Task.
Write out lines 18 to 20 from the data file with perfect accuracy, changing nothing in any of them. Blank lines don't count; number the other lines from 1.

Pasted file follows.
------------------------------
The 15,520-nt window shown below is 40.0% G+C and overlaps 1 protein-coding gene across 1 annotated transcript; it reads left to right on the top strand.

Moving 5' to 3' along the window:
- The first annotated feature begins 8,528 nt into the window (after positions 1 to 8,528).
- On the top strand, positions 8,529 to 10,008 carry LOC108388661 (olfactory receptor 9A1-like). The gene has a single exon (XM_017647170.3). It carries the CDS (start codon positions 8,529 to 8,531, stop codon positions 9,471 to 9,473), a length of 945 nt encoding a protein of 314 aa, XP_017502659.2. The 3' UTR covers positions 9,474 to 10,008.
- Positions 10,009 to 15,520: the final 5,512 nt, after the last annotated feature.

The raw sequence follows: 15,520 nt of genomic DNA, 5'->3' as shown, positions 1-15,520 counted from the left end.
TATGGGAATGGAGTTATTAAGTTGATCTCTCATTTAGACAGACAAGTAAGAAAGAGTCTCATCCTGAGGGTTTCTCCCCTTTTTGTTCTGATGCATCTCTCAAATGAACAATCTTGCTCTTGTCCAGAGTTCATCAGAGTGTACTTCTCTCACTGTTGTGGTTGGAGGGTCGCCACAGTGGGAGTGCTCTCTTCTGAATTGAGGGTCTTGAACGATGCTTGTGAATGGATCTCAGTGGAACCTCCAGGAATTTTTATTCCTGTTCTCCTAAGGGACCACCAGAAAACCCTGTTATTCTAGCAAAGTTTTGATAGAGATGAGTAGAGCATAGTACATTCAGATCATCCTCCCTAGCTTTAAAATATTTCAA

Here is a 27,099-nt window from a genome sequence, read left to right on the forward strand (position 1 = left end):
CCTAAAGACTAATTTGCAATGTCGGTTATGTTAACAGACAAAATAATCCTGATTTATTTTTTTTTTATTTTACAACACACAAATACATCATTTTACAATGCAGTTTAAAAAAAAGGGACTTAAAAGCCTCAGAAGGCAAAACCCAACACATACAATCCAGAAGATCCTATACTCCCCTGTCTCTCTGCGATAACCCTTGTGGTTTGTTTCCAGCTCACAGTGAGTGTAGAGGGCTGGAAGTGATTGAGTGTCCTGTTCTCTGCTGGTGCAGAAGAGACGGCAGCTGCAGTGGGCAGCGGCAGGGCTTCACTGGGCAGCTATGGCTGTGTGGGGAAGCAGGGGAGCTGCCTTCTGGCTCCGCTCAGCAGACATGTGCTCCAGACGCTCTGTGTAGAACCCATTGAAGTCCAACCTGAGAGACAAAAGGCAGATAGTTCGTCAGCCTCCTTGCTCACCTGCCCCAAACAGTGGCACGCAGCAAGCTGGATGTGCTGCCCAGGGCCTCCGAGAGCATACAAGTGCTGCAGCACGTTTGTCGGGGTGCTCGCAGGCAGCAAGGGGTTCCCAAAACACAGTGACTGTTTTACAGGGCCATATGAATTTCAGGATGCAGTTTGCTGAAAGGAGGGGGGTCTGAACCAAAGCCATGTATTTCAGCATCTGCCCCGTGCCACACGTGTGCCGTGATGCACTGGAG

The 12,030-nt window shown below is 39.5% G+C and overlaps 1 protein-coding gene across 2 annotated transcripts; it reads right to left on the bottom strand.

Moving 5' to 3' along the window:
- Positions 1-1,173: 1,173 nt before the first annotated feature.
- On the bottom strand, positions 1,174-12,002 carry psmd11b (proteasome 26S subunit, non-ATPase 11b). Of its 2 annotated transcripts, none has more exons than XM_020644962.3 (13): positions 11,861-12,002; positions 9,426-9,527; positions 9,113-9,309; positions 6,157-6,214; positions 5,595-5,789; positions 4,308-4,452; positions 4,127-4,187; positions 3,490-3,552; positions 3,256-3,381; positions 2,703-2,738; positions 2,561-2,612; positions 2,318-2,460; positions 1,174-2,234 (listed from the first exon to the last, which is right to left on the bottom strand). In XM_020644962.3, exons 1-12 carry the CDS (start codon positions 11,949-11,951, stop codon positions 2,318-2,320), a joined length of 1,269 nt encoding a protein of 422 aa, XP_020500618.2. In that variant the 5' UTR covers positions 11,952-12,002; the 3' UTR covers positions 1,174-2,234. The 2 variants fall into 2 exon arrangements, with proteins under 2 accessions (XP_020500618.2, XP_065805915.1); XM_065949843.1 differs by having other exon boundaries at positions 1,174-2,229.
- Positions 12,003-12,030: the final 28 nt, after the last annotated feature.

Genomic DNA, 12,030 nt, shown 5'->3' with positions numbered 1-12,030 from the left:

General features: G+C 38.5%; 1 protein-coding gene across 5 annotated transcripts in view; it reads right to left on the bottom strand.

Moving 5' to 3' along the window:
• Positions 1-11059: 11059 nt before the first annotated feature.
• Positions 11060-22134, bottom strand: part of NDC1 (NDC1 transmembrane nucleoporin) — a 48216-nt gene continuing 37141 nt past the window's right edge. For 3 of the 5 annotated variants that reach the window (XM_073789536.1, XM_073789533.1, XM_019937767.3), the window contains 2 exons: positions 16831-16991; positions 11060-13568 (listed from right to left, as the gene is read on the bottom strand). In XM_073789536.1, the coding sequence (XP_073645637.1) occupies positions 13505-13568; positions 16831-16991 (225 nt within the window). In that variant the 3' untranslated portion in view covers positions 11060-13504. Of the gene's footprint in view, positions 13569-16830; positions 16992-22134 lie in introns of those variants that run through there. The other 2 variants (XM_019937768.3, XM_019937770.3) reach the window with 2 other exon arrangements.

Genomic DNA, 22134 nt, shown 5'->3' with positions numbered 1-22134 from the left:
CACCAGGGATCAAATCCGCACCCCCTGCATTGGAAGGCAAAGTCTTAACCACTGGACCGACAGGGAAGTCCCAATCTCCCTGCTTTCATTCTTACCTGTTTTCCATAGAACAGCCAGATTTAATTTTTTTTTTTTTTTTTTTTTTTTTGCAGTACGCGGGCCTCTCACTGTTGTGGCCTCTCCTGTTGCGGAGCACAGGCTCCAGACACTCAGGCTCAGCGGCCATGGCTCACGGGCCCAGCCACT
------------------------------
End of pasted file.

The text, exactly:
• Positions 1-11059: 11059 nt before the first annotated feature.
• Positions 11060-22134, bottom strand: part of NDC1 (NDC1 transmembrane nucleoporin) — a 48216-nt gene continuing 37141 nt past the window's right edge. For 3 of the 5 annotated variants that reach the window (XM_073789536.1, XM_073789533.1, XM_019937767.3), the window contains 2 exons: positions 16831-16991; positions 11060-13568 (listed from right to left, as the gene is read on the bottom strand). In XM_073789536.1, the coding sequence (XP_073645637.1) occupies positions 13505-13568; positions 16831-16991 (225 nt within the window). In that variant the 3' untranslated portion in view covers positions 11060-13504. Of the gene's footprint in view, positions 13569-16830; positions 16992-22134 lie in introns of those variants that run through there. The other 2 variants (XM_019937768.3, XM_019937770.3) reach the window with 2 other exon arrangements.

Genomic DNA, 22134 nt, shown 5'->3' with positions numbered 1-22134 from the left: